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Tuesday 30 May 2023 Dublin: 16°C
Andres Poveda
# Late Late Show
Ryan Tubridy's final Late Late Show reminds us of what RTÉ's flagship programme can be
The end of an era.

THE MUPPETS? THE Muppets? The Muppets?! Come on now. The Muppets?

Tonight, Ryan Tubridy had the singular honour of being bid goodbye by two Muppet emissaries (Animal and his fellow band member Floyd Pepper). It’s a most enviable way to sign off from any job, and I can only pray that when I retire that The Journal will be so kind as to hire at least one B-list Muppet to bid me adieu.

It should be clear to you by now that when I was asked to write a retrospective of Ryan Tubridy’s final show in charge of the Late Late Show after 14 years, I did not know that The Muppets would be involved. 

I would have been able to write a more balanced piece had there been no Muppets. But as a man who has dedicated much of his life to The Muppets — watching The Muppets (their movies, their many TV shows, their various solo creative content), attending Muppets museum exhibitions, and paying handsomely for Muppets merchandise, I am struggling to look beyond the honour that Ryan Tubridy has enjoyed this evening. But I shall try.

Tonight’s episode of The Late Late Show, the last of Tubridy’s 14-year stint as host, was designed to tug on the heartstrings, and anyone who is a fan of the show will likely agree that it succeeded in that aim.

After opening with an interview with President Michael D Higgins, which few would argue was anything but dull, there were separate segments that saw Tubridy interacting with the many child stars of the Toy Show over the years.

Tubridy, perhaps more than his predecessors, was known for coming to life during the Christmas special, and tonight’s finale would have held much interest for anyone who has spent the last several years wondering whatever became of John Joe the horologist.

Unsurprisingly, little astro-enthusiast Adam King remains the star of the show whenever he’s onscreen, but perhaps there is a kudos to be offered to Ryan Tubridy for his willingness to get out of the way and let children like Adam take centre-stage and make themselves icons before the Irish zeitgeist.

As I begin to write to next the paragraph, I am suppressing any bitterness about the reality that The Muppets know who Ryan Tubridy is but don’t know who I am.

Later in the show, Tubridy was joined by, among others, Charlie Bird and Joanne O’Riordain, who reflected upon the show’s power to offer a platform to Irish people with a unique experience of life and bring their stories into the national conversation.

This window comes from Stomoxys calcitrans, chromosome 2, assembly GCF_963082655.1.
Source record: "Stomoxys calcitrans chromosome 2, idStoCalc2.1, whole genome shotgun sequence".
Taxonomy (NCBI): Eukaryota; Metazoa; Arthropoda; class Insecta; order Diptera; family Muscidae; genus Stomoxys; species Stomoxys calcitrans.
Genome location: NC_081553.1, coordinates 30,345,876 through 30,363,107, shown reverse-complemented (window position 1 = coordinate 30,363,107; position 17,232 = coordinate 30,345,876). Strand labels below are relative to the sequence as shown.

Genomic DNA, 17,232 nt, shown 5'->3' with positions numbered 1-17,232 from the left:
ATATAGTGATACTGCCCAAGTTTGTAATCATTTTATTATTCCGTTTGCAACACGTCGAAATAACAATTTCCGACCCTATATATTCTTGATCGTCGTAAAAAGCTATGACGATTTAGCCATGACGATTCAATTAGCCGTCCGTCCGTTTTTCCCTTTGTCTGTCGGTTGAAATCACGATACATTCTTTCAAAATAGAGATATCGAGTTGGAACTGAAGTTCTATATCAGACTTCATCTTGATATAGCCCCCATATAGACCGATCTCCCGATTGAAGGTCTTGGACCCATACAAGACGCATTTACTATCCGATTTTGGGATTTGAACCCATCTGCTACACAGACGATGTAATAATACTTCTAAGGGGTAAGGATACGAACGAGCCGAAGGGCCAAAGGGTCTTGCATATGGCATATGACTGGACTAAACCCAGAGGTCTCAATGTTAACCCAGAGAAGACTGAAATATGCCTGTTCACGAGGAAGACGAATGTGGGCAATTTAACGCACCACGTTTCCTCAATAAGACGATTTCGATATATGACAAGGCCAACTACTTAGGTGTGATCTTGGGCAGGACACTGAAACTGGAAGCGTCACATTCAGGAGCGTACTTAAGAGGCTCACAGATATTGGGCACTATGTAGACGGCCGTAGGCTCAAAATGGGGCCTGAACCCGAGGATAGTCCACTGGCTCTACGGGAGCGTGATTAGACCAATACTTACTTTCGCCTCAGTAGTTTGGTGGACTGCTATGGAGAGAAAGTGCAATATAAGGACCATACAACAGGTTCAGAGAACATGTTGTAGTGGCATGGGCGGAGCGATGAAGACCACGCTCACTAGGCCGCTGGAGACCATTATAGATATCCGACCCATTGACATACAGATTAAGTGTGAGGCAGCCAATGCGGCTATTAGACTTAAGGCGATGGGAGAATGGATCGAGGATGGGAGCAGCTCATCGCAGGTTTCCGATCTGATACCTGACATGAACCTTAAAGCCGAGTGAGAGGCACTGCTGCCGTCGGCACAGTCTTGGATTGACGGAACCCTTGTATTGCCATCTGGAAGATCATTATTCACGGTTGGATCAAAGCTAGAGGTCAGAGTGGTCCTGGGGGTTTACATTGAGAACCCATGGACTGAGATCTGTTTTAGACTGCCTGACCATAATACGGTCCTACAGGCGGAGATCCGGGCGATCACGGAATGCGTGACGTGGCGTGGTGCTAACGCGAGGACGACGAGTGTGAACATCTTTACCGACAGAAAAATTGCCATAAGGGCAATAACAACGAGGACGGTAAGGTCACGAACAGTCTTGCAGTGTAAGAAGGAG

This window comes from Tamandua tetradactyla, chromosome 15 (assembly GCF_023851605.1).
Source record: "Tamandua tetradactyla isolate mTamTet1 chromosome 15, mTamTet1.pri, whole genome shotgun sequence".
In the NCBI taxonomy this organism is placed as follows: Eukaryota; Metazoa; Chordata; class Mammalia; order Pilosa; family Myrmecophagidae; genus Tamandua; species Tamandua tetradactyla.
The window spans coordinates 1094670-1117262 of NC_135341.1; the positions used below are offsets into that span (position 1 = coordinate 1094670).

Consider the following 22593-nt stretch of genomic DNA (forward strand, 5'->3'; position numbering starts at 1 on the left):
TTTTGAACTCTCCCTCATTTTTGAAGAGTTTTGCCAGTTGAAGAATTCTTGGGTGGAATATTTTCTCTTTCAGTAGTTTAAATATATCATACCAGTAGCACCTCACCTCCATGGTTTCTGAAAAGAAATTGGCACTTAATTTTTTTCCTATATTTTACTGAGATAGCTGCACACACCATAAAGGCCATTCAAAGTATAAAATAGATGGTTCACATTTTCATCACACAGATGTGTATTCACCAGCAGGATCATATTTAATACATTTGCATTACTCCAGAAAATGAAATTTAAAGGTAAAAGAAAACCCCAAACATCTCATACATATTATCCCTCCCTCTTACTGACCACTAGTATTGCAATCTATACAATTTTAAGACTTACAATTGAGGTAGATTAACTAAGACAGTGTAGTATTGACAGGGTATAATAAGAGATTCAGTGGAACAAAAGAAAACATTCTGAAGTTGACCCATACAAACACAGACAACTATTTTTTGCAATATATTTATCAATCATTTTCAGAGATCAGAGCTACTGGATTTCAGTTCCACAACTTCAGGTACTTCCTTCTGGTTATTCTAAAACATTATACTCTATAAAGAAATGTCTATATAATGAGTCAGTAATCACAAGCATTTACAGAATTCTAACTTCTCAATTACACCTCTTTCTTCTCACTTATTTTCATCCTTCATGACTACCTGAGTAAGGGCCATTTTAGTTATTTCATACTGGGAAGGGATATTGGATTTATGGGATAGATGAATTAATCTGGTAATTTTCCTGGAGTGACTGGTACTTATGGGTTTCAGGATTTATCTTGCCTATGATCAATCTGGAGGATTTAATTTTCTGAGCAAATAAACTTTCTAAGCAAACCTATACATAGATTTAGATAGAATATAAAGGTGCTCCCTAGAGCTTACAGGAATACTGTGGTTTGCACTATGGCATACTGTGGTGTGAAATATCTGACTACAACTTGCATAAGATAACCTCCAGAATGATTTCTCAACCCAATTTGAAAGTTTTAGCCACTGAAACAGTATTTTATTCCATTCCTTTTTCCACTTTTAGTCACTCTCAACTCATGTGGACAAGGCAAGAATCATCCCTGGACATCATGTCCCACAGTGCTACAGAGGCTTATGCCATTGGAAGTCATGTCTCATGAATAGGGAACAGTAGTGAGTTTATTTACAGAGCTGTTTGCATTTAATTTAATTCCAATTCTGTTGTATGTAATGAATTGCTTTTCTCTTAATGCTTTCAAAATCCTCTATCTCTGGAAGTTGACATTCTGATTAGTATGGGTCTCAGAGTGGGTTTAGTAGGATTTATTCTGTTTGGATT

Clearly, those who planned tonight’s show see Tubridy’s legacy is one of platforming the stories of those who have overcome adversity. It would be impossible to distil Tubridy’s 14-year tenure into one two-hour episode of The Late Late Show, but tonight certainly reminded the audience of what The Late Late Show can do when it operates in service of the public.

Though they were not there in person, The Edge and Bono beamed in from their glamorous lives from Los Angeles or Monaco or wherever the hell it is they live these days. There were also video messages of support from Academy Award-nominated actors Saoirse Ronan and Jessie Buckley, and music legend Paul McCartney. The kind of guests who The Late Late Show cannot pull from week to week.

In an echo of the gift received by Gay Byrne, Tubridy was presented with a red Vespa driven by PJ Gallagher and paid for by U2 (why U2 are the ones tasked with buying the gift for the outgoing Late Late Show host is beyond me, but fair play to them). 

“I should retire more often,” Tubridy concluded, emphasising his gratitude and his love for the unique opportunity he has embodied over the last decade and a half. Tubs, who turns 50 this weekend, managed his emotions well and kept himself steady through to the end of the emotional show, in a creditable testament to his professionalism as a broadcaster.

It was not an overstated goodbye, and it did not rely on self-aggrandising set-pieces to make its point. Instead, it platformed many of the fascinating guests who have made an impression on the Late Late over the last 14 years. For a show about Tubridy, it wasn’t all that much about Tubridy.

So if you see Ryan riding around town on his shiny red Vespa, ask him to give you a honk. He’ll love it.

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